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"May ne'er Misfortune's gowling bark
Howl through the dwelling o' the Clerk !1
May ne'er his generous, honest heart,
For that same generous spirit smart!
May Kennedy's far-honoured name
Lang beat his hymeneal flame,
Till Hamiltons, at least a dizzen,
Are by their canty fireside risen:
Five bonny lasses round their table,
And seven braw fellows, stout and able,
To serve their king and country weel,
By word, or pen, or pointed steel!
May health and peace, with mutual rays,
Shine on the evening o' his days,
Till his wee curlie John's ier-oe,
When ebbing life nae mair shall flow,
The last, sad mournful rites bestow."

I will not wind a lang conclusion
With complimentary effusion:

feed

cheerful

great-grandchild

But whilst your wishes and endeavours
Are blest wi' fortune's smiles and favours,
I am, dear sir, with zeal most fervent,
Your much indebted, humble servant.

But if (which powers above prevent!)
That iron-hearted carl, Want,

Attended in his grim advances

1 A sobriquet for Mr. Hamilton, probably because of his acting in this capacity to some of the county courts.

By sad mistakes and black mischances,
While hopes, and joys, and pleasures fly him,
Make you as poor a dog as I am,

Your humble servant then no more;
For who would humbly serve the poor?
But by a poor man's hopes in Heaven!
While recollection's power is given,
If, in the vale of humble life,
The victim sad of fortune's strife,
I, through the tender-gushing tear,
Should recognise my master dear,
If friendless, low, we meet together,
Then, sir, your hand my friend and brother!

FAREWELL TO THE BRETHREN OF ST. JAMES'S LODGE, TORBOLTON.

TUNE- Good-night, and Joy be wi' you a'.

ADIEU! a heart-warm, fond adieu !
Dear brothers of the mystic tie!
Ye favoured, ye enlightened few,
Companions of my social joy.
Though I to foreign lands must hie,
Pursuing Fortune's slidd'ry ba',
With melting heart, and brimful eye,

I'll mind you still, though far awa'. remember

Oft have I met your social band,

And spent the cheerful, festive night;
Oft, honoured with supreme command,
Presided o'er the Sons of Light:
And by that hieroglyphic bright

Which none but Craftsmen ever saw !
Strong Memory on my heart shall write
Those happy scenes when far awa'.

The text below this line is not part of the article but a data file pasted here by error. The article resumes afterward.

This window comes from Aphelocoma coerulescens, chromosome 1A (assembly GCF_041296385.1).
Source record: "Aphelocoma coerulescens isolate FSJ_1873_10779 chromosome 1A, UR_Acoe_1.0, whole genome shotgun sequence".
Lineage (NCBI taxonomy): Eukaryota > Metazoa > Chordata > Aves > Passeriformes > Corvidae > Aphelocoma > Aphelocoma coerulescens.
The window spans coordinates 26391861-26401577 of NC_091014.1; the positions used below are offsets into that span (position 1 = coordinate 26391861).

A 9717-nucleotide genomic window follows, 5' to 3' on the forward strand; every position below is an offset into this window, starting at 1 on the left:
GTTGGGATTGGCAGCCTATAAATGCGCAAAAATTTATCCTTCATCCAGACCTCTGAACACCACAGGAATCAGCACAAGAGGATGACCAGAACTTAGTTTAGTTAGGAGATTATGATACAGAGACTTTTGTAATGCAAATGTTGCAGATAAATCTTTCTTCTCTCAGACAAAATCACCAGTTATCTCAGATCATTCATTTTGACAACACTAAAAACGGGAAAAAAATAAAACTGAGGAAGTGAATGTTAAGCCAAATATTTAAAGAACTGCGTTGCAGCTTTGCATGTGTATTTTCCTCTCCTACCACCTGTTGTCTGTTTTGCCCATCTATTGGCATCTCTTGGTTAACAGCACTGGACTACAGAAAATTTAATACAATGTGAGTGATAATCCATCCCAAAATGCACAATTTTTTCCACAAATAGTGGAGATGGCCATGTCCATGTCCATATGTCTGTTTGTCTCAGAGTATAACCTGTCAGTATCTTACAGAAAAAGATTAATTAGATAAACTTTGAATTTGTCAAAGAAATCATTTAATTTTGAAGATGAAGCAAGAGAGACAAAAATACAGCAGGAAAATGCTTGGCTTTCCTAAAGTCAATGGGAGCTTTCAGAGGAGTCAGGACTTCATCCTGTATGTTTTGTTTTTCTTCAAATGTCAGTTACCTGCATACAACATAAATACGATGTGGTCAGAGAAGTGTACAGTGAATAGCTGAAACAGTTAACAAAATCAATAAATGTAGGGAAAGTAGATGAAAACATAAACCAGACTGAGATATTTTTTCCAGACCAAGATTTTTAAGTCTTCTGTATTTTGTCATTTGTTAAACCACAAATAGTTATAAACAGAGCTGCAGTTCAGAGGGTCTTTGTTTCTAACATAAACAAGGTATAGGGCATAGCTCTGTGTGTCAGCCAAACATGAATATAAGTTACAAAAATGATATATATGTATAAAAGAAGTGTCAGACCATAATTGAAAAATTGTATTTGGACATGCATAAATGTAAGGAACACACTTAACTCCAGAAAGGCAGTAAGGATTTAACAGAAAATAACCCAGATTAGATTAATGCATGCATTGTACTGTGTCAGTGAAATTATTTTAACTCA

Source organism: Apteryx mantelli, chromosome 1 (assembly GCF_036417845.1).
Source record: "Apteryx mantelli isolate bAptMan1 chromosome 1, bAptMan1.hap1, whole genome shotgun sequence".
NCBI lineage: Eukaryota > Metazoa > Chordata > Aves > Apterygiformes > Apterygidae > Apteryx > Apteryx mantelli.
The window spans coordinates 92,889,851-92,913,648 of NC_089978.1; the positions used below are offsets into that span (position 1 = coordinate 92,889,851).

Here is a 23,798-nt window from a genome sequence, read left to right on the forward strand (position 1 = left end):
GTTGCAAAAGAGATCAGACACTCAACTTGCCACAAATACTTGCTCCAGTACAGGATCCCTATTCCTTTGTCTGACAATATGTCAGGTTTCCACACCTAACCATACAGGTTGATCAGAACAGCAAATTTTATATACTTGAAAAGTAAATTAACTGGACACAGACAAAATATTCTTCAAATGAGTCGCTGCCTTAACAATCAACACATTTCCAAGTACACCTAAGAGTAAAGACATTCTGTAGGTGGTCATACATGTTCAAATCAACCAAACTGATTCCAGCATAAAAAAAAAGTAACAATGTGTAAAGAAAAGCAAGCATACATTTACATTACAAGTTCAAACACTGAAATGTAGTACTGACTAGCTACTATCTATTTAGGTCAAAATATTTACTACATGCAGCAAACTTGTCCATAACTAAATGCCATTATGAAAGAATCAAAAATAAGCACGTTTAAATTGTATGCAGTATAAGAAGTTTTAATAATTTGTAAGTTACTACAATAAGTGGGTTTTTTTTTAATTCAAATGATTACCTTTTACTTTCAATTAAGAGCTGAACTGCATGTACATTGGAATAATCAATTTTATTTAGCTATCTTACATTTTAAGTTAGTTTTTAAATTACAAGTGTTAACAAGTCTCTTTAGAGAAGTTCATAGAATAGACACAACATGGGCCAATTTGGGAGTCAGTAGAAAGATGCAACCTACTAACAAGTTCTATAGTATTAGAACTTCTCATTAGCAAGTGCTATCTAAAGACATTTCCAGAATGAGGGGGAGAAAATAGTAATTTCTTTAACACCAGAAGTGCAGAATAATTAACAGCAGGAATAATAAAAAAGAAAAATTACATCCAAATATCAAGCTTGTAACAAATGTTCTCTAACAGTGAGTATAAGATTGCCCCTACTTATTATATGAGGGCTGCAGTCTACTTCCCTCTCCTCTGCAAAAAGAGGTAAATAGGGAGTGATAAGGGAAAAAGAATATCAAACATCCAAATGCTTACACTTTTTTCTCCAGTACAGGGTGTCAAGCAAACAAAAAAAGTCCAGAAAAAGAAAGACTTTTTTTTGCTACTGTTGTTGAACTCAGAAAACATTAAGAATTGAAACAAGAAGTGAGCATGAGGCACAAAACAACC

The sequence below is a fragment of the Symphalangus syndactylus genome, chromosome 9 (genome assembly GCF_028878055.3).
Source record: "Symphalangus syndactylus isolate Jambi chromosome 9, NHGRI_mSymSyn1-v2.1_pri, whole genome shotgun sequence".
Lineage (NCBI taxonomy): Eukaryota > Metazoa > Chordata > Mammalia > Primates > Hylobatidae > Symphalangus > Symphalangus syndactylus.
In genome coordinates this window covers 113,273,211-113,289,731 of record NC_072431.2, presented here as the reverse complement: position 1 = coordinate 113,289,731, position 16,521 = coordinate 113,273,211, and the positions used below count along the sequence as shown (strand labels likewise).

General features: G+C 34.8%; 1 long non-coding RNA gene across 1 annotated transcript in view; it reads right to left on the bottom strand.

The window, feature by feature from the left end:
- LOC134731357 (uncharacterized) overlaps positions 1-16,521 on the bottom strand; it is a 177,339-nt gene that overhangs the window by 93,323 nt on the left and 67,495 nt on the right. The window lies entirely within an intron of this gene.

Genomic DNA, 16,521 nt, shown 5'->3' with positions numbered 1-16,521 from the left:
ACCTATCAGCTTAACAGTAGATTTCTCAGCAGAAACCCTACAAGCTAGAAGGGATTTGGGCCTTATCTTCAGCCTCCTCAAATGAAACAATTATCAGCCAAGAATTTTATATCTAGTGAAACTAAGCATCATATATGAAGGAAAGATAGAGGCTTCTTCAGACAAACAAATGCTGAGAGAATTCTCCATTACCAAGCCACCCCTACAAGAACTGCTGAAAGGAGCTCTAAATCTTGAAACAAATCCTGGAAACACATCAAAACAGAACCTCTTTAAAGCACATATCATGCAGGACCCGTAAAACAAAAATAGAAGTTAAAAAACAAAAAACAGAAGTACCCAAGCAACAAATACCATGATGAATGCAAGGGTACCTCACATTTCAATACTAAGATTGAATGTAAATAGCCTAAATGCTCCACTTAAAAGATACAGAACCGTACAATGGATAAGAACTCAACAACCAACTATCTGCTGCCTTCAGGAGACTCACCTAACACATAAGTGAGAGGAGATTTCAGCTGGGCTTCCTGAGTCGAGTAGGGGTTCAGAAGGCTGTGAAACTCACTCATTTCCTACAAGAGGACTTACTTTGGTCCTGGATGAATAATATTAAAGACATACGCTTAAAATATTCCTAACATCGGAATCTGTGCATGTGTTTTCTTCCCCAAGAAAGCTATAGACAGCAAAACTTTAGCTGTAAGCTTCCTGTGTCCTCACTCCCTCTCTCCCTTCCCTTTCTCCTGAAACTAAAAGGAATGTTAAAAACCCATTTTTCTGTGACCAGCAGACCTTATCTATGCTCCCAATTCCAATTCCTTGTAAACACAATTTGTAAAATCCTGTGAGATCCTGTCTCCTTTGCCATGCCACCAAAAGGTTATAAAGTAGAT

May Freedom, Harmony, and Love,
Unite you in the grand design,
Beneath the Omniscient Eye above,
The glorious Architect Divine!
That you may keep the unerring line,
Still rising by the plummet's law,
Till Order bright completely shine,
Shall be my prayer when far awa'.

And you, farewell! whose merits claim,
Justly, that highest badge to wear!
Heaven bless your honoured, noble name,
To masonry and Scotia dear!
A last request permit me here,
When yearly ye assemble a',
One round-I ask it with a tear

To him, the Bard that's far awa'1

1 The person alluded to in the last stanza was Major-Gen. eral James Montgomery (a younger brother of Hugh Montgomery of Coilsfield), who now enjoyed the dignity of the Worshipful Grand Master in this village lodge, while Robert Burns was Depute Master.

ON A PROCESSION OF THE ST. JAMES'S LODGE.

The St. James's Lodge at this time met in a small stifling back-room connected with the inn of the village a humble cottage-like place of entertainment kept by one Manson. On the approach of St. John's Day, the 24th of June, when a procession of the lodge was contemplated, Burns sent a rhymed note on the subject to his medical friend Mr. Mackenzie, with whom, it may be explained, he had lately had some controversy on the origin of morals.

FRIDAY first's the day appointed
By the Right Worshipful anointed,
To hold our grand procession ;

To get a blad o' Johnnie's morals, liberal portion
And taste a swatch o' Manson's barrels, sample
I' the way of our profession.

The Master and the Brotherhood

Would a' be glad to see you;

For me I would be mair than proud
To share the mercies wi' you. entertainment
If Death, then, wi' skaith, then, hurt
Some mortal heart is hechtin', threatening
Inform him, and storm him,

That Saturday you'll fecht him. fight
ROBERT BURNS.

MOSSGIEL, An. M. 5790.

THE SONS OF OLD KILLIE.

TUNE- Shawnboy.

Burns joined on at least one occasion in the festivities of the Kilmarnock Lodge, presided over by his friend William Parker; on which occasion he produced an appropriate song.

YE sons of old Killie, assembled by Willie,
To follow the noble vocation;

Your thrifty old mother has scarce such another
To sit in that honourèd station.

I've little to say, but only to pray,

As praying's the ton of your fashion;

A prayer from the Muse you well may excuse, 'Tis seldom her favourite passion.

Ye powers who preside o'er the wind and the tide,

Who marked each element's border;

Who formed this frame with beneficent aim,

Whose sovereign statute is order;

Within this dear mansion may wayward Con

tention

Or withered Envy ne'er enter;

May Secrecy round be the mystical bound,
And Brotherly Love be the centre.

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